Pop at its most saccharine.
Selena Gomez and Blackpink just released their first collaborative single, "Ice Cream."
Both the former Disney star and the K-pop girl group are juggernauts in their own right, and the single came complete with ample buzz and an ambitious marketing campaign. To promote the single, Gomez purchased shares in the company Serendipity and launched her own ice cream flavor called "Cookies & Cream Remix."
BTS ARMY made sure the new single broke records—whether it was the group's best song or not.
In April of last year, sensational K-pop girl band Blackpink broke a major YouTube record with the premiere of their music video for "Kill This Love."
The video garnered nearly 57 million views in its first 24 hours, narrowly edging out the record Ariana Grande had set several months earlier with her cringeworthy ex-smearing anthem "Thank U, Next."
But less than a week later, Blackpink's record was thoroughly smashed by the slightly more sensational K-pop boy band BTS with the video for their single "Boy With Love," featuring Halsey. The record that had taken more than 14 years of YouTube's slow, incremental growth to set, was—in a matter of days—surpassed by a wide margin.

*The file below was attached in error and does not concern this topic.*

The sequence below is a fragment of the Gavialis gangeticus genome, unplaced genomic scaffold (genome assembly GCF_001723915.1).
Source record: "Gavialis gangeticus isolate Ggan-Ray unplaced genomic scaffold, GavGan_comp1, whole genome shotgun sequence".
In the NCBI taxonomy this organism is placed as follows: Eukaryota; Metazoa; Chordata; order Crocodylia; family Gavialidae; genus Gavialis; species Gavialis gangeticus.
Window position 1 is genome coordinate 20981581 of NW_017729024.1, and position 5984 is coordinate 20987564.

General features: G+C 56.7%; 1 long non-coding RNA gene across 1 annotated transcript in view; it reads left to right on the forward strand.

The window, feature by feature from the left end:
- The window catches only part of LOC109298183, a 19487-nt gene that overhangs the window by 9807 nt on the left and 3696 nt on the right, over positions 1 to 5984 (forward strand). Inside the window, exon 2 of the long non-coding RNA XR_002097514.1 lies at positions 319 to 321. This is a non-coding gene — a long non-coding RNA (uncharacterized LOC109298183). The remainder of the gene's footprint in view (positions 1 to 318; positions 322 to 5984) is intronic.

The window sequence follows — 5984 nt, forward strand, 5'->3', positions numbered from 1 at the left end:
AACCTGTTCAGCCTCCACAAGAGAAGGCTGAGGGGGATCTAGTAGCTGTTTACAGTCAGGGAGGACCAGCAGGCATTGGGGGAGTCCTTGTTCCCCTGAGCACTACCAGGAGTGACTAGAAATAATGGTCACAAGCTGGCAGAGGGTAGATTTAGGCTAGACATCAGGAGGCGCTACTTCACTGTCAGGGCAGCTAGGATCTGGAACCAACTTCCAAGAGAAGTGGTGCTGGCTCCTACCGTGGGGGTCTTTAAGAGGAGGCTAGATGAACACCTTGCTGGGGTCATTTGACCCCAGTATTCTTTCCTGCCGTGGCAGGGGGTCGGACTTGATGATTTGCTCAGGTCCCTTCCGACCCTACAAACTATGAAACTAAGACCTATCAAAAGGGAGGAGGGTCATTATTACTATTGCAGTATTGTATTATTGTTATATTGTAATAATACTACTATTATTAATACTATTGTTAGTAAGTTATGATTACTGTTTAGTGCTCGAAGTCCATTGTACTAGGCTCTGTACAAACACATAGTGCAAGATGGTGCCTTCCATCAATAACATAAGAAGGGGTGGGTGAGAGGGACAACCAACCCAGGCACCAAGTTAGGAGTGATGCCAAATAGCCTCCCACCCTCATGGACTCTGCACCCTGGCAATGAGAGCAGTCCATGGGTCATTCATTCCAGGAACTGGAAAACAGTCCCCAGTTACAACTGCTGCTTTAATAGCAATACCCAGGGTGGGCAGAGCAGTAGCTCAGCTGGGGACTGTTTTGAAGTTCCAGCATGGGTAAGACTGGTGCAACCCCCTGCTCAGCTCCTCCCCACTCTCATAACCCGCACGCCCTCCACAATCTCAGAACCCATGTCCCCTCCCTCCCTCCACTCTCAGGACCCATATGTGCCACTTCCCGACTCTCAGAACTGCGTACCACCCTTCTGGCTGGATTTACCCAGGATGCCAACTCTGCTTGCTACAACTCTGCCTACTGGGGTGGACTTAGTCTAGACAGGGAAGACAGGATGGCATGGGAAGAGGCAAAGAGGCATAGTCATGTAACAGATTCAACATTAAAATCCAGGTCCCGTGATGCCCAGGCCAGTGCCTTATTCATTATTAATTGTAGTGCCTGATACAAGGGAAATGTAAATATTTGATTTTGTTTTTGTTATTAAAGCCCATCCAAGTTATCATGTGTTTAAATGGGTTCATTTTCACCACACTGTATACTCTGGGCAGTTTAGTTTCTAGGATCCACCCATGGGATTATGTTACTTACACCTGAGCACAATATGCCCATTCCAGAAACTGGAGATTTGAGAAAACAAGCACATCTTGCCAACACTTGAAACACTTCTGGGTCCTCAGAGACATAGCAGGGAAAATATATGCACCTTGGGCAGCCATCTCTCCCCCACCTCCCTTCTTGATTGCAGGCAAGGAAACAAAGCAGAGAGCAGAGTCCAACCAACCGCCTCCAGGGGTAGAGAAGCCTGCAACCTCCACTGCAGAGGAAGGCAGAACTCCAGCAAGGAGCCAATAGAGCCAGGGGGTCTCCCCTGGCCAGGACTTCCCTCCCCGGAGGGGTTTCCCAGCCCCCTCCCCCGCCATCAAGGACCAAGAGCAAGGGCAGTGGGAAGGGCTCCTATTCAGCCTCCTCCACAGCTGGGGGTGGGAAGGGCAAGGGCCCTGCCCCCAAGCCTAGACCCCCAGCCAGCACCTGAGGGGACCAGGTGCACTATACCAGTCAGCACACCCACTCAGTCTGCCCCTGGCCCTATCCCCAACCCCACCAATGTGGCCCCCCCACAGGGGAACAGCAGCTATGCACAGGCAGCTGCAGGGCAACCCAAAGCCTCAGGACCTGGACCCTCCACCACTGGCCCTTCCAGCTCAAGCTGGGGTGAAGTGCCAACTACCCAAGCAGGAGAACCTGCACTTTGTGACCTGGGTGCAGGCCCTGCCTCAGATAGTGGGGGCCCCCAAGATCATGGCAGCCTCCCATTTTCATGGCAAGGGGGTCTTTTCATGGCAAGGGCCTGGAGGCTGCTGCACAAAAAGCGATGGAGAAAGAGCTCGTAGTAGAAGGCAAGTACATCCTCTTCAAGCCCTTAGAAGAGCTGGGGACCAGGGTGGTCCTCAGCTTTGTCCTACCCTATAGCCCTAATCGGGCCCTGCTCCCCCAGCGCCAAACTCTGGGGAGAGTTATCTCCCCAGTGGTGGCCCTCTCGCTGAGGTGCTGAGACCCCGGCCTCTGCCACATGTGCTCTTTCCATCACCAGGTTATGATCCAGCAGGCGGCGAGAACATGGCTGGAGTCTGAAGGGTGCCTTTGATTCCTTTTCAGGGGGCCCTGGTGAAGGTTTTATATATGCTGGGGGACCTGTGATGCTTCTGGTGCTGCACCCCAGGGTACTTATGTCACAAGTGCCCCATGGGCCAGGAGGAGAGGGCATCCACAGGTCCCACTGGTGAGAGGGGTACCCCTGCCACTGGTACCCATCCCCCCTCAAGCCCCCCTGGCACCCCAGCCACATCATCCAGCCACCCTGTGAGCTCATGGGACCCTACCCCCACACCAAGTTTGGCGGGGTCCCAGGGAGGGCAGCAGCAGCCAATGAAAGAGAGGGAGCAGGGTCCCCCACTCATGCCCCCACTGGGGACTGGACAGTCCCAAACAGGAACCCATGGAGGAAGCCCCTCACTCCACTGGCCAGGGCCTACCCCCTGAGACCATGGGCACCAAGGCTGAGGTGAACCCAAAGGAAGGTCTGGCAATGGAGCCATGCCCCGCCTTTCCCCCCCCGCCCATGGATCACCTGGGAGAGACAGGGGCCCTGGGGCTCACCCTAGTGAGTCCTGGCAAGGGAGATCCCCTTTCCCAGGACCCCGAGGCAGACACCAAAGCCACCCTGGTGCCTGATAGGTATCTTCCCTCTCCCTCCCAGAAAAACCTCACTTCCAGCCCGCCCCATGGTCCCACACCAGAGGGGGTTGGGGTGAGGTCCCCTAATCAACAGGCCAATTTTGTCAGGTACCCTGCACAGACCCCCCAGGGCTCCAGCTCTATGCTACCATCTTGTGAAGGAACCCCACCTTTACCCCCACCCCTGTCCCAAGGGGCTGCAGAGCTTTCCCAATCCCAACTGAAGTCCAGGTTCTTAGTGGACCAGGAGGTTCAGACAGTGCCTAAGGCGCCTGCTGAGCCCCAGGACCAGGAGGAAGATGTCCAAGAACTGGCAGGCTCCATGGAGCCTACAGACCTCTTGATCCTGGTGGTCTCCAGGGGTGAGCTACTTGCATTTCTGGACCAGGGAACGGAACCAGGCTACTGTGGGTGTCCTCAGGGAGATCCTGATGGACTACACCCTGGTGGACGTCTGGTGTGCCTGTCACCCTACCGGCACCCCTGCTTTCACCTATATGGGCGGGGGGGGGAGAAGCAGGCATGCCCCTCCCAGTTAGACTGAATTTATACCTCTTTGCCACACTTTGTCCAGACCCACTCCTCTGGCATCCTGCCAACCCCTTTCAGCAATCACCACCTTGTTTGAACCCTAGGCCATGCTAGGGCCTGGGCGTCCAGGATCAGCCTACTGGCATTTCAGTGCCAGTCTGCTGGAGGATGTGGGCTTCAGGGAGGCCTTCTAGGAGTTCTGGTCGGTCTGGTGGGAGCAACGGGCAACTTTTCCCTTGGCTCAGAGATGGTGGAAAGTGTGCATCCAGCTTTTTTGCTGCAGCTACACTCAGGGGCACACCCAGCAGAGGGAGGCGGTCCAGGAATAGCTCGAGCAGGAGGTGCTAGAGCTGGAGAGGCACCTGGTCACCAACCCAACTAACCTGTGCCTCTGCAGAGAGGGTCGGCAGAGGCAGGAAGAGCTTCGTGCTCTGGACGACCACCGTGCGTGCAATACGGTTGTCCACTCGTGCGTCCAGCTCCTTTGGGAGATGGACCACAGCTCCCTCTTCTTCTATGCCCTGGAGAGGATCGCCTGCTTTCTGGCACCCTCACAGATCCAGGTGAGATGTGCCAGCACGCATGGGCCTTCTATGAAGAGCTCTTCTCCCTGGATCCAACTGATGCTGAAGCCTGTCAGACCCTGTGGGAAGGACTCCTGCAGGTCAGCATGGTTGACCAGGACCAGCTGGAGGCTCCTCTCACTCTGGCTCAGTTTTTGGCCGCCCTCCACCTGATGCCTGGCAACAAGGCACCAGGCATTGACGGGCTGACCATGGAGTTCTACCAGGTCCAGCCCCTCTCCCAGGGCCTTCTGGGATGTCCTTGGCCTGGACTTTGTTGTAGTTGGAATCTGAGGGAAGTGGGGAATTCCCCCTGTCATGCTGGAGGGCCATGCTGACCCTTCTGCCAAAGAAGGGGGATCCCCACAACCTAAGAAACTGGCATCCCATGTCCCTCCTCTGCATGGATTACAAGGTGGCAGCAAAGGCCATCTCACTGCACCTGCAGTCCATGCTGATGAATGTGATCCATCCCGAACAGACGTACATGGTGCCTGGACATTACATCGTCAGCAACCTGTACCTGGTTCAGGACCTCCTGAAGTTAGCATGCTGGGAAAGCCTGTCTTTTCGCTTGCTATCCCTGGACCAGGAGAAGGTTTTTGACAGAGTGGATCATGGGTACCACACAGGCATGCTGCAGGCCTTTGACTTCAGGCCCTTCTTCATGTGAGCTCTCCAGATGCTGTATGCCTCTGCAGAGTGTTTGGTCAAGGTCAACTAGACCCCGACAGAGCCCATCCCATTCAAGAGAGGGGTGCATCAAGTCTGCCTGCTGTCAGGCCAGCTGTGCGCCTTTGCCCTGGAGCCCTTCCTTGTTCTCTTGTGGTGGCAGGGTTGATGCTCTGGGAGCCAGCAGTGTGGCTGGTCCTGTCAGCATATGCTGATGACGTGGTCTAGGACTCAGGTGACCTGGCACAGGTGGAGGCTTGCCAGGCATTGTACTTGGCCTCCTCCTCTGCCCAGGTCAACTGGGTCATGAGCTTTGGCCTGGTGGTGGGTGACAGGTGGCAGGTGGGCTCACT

In 2016 the Alt-Right co-opted elements of Korean culture, now K-Pop Fans are fighting back.
In 2016, young and extremely online white men began simping hard for Donald Trump's presidential candidacy on sites like 4chan, Reddit, and (for the particularly hateful/socially maladjusted) 8chan.
Calling themselves "centipedes" because of their and their hero's supposed ability to navigate through the worlds of politics and Internet culture (while grossing everyone out), these young men were among Donald Trump's most vocal supporters. Encouraged by the anonymity and one-upmanship of their online forums, they were also among the most overtly xenophobic.